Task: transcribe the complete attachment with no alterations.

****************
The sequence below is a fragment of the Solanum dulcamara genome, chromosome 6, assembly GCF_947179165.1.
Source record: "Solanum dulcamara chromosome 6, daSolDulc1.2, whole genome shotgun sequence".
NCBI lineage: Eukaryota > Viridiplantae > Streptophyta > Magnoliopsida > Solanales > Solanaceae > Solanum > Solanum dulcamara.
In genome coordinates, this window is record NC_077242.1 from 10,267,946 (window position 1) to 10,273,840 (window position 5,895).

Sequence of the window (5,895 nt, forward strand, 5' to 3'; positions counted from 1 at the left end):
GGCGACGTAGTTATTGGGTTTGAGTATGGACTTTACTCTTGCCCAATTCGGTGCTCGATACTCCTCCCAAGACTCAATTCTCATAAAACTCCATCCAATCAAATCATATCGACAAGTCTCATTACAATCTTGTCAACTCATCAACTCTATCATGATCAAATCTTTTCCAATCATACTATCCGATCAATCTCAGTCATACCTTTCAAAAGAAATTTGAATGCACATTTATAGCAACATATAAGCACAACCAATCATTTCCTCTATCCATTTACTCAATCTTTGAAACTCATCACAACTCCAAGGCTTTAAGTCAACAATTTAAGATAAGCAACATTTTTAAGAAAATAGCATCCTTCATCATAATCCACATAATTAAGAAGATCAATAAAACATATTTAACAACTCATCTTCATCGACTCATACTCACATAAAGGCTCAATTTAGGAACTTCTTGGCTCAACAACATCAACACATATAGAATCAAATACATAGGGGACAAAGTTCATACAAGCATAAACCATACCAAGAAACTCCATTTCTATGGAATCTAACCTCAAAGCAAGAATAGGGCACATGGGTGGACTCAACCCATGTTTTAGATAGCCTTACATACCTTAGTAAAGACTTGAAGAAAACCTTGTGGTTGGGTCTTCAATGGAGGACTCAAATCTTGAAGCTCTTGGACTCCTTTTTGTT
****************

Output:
The sequence below is a fragment of the Solanum dulcamara genome, chromosome 6, assembly GCF_947179165.1.
Source record: "Solanum dulcamara chromosome 6, daSolDulc1.2, whole genome shotgun sequence".
NCBI lineage: Eukaryota > Viridiplantae > Streptophyta > Magnoliopsida > Solanales > Solanaceae > Solanum > Solanum dulcamara.
In genome coordinates, this window is record NC_077242.1 from 10,267,946 (window position 1) to 10,273,840 (window position 5,895).

Sequence of the window (5,895 nt, forward strand, 5' to 3'; positions counted from 1 at the left end):
GGCGACGTAGTTATTGGGTTTGAGTATGGACTTTACTCTTGCCCAATTCGGTGCTCGATACTCCTCCCAAGACTCAATTCTCATAAAACTCCATCCAATCAAATCATATCGACAAGTCTCATTACAATCTTGTCAACTCATCAACTCTATCATGATCAAATCTTTTCCAATCATACTATCCGATCAATCTCAGTCATACCTTTCAAAAGAAATTTGAATGCACATTTATAGCAACATATAAGCACAACCAATCATTTCCTCTATCCATTTACTCAATCTTTGAAACTCATCACAACTCCAAGGCTTTAAGTCAACAATTTAAGATAAGCAACATTTTTAAGAAAATAGCATCCTTCATCATAATCCACATAATTAAGAAGATCAATAAAACATATTTAACAACTCATCTTCATCGACTCATACTCACATAAAGGCTCAATTTAGGAACTTCTTGGCTCAACAACATCAACACATATAGAATCAAATACATAGGGGACAAAGTTCATACAAGCATAAACCATACCAAGAAACTCCATTTCTATGGAATCTAACCTCAAAGCAAGAATAGGGCACATGGGTGGACTCAACCCATGTTTTAGATAGCCTTACATACCTTAGTAAAGACTTGAAGAAAACCTTGTGGTTGGGTCTTCAATGGAGGACTCAAATCTTGAAGCTCTTGGACTCCTTTTTGTT